California Bus Funds Restored, But Districts Must Cut Budgets Elsewhere

Last Updated: February 23, 2012

This article appeared in the February 2012 Rural Policy Matters.

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After a major outcry from educators and families, Governor Jerry Brown has signed legislation that restores transportation funding for districts for this year and has committed to preserve it for next year. Brown had authorized eliminating $248 million for buses across the state as part of automatic “trigger cuts” stemming from reduced revenue projections. (See January RSFN coverage here.)

An amendment to a current bill, SB 81, was expedited through the legislature and signed by Brown earlier this month. The amendment replaced the $248 million in transportation cuts with an across-the-board reduction for all school districts. Local administration will have flexibility to determine where to cut the loss of $42 per student for the remainder of the school year.

Dave Walrath, who represents the Small School Districts Association in Santa Rosa, said he would like to thank the Senate Budget Committee for amending the bill to address the “discriminatory” cut made to urban and rural school districts serving high numbers of children from low-income families and children needing special education transportation. “Senate Bill 81 treats all districts equitably as the state struggles — and school districts struggle — with lower-than-anticipated income,” said Walrath. “For most rural school districts, there is not subsidized public transportation…. Consequently, the school bus, the parents or walking are the only means for these children to attend school.”

New funding formula proposed

Governor Brown is now proposing to overhaul the school finance formula in the state, which his administration has called “too complex, administratively costly and inequitable.” His proposal is based on an approach known as a “weighted pupil funding formula,” which largely eliminates dedicated funding streams for programs and operates similar to a block grant. If the new formula is approved by the Legislature, some districts would still eventually see their funding reduced over a six-year period. Brown’s proposal would still allocate funds to districts, not schools, which has been a notable deviation in the weighted funding approach from current systems.

School fees case revived

In a related legal development, the Los Angeles Superior Court has allowed a lawsuit over school fees against the state to move forward. Districts in California — and many other states — have initiated fees for various activities to cover funding deficits. But a California state Supreme Court ruling bans all fees as a violation of the state constitution’s guarantee of free public education. (See previous RSFN coverage here and here.)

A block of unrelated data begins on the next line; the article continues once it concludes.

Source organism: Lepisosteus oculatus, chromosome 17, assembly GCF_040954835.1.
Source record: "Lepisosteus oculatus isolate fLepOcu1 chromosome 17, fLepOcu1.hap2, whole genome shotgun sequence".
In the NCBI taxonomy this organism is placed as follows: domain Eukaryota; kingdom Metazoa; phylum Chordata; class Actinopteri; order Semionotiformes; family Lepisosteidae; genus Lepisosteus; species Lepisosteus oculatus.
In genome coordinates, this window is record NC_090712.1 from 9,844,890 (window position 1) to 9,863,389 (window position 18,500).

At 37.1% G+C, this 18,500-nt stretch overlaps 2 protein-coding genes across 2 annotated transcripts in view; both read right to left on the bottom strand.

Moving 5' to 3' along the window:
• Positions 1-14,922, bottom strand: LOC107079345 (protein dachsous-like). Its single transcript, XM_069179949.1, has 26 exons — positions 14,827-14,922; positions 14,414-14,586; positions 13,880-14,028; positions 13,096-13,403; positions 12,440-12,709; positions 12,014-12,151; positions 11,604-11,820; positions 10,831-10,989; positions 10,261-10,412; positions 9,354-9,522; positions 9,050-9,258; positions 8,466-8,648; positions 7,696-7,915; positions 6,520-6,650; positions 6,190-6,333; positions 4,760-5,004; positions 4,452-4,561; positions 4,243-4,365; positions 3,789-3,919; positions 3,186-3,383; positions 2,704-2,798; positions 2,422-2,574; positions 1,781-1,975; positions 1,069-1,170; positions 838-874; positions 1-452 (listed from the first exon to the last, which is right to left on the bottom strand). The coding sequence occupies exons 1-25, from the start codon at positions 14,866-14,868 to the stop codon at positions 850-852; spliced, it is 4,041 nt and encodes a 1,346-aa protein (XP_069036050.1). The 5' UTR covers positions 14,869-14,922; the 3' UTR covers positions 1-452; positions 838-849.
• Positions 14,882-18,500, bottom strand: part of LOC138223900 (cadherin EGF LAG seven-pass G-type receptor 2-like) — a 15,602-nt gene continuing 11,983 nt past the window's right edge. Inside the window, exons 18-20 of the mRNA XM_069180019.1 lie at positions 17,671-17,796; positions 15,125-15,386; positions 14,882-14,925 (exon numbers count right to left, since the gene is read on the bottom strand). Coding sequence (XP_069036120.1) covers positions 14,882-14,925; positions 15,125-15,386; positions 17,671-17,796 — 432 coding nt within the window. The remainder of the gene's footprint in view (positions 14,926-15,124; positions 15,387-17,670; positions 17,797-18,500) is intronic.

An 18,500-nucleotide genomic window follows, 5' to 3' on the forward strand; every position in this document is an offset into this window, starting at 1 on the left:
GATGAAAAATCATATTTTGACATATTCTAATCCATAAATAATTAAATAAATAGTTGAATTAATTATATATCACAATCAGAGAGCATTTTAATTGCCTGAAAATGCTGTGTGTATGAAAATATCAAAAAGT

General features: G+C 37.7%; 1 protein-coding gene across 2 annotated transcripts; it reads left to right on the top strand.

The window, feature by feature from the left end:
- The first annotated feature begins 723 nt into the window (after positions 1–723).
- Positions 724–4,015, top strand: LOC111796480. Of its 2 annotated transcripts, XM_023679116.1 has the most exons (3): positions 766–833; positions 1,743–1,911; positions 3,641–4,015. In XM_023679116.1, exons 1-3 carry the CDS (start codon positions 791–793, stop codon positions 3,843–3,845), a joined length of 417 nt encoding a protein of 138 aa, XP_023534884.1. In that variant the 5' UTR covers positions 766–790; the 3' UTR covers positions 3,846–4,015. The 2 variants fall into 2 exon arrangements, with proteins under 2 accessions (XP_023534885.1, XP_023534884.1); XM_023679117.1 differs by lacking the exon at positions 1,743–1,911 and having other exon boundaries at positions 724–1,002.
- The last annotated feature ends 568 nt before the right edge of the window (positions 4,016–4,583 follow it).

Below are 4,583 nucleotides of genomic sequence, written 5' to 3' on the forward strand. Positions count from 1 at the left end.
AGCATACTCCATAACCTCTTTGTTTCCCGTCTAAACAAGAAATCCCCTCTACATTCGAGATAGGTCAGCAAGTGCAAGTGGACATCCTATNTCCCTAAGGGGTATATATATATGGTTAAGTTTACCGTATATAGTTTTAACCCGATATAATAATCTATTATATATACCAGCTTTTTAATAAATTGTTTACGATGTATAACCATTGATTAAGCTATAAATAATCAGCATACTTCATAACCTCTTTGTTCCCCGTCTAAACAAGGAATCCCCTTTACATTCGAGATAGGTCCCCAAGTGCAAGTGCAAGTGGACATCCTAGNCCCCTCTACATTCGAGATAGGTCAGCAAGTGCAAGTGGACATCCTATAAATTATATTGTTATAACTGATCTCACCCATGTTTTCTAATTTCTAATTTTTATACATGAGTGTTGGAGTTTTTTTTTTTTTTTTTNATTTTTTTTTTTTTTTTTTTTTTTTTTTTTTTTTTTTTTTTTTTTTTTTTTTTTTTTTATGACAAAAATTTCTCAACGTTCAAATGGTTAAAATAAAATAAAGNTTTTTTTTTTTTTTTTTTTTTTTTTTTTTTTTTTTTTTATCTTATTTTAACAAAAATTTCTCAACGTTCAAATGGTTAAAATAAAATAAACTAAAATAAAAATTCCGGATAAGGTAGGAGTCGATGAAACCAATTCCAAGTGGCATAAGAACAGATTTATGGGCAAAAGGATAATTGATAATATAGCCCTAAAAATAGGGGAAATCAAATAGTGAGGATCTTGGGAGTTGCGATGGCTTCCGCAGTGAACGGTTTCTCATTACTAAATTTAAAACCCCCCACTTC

In 2010, an investigation revealed numerous districts charging fees, and the American Civil Liberties Union of Southern California filed a lawsuit on behalf of students in the state. That suit was settled on the assurance that the state would enforce the fee ban through new legislation establishing a mechanism to do so. Governor Brown vetoed the legislation and a new suit was filed.

The state argued for dismissal of the suit, saying that the various defendants — State Superintendent of Public Instruction Tom Torlakson, the California State Board of Education, the state Department of Education, and the California Attorney General’s Office — were not responsible for enforcing the ban. The Superior Court disagreed as to the California Department of Education and will hold hearings next month.

Plaintiffs’ attorney Mark Rosenbaum had said dismissal of the ACLU’s latest lawsuit “would be a green light for districts to thumb their nose at our 130-year system of free schools, ending any real hope already-disadvantaged students have of using the public schools to achieve the American Dream.” He added: “We’ve documented that tens of thousands of children are being charged to receive books and other educational materials in their classes, resulting in a pay-to-go-to-school system, placing the brunt of our state’s budget burdens on innocent children. This is a dual school system that would make Horace Mann shudder.”

Read more:

Local coverage on the restoration of transportation funding and Brown’s new funding proposal:

Read a description of the rural bus ride in California here:

Read about the school fee lawsuit here:

Read more from the February 2012 Rural Policy Matters.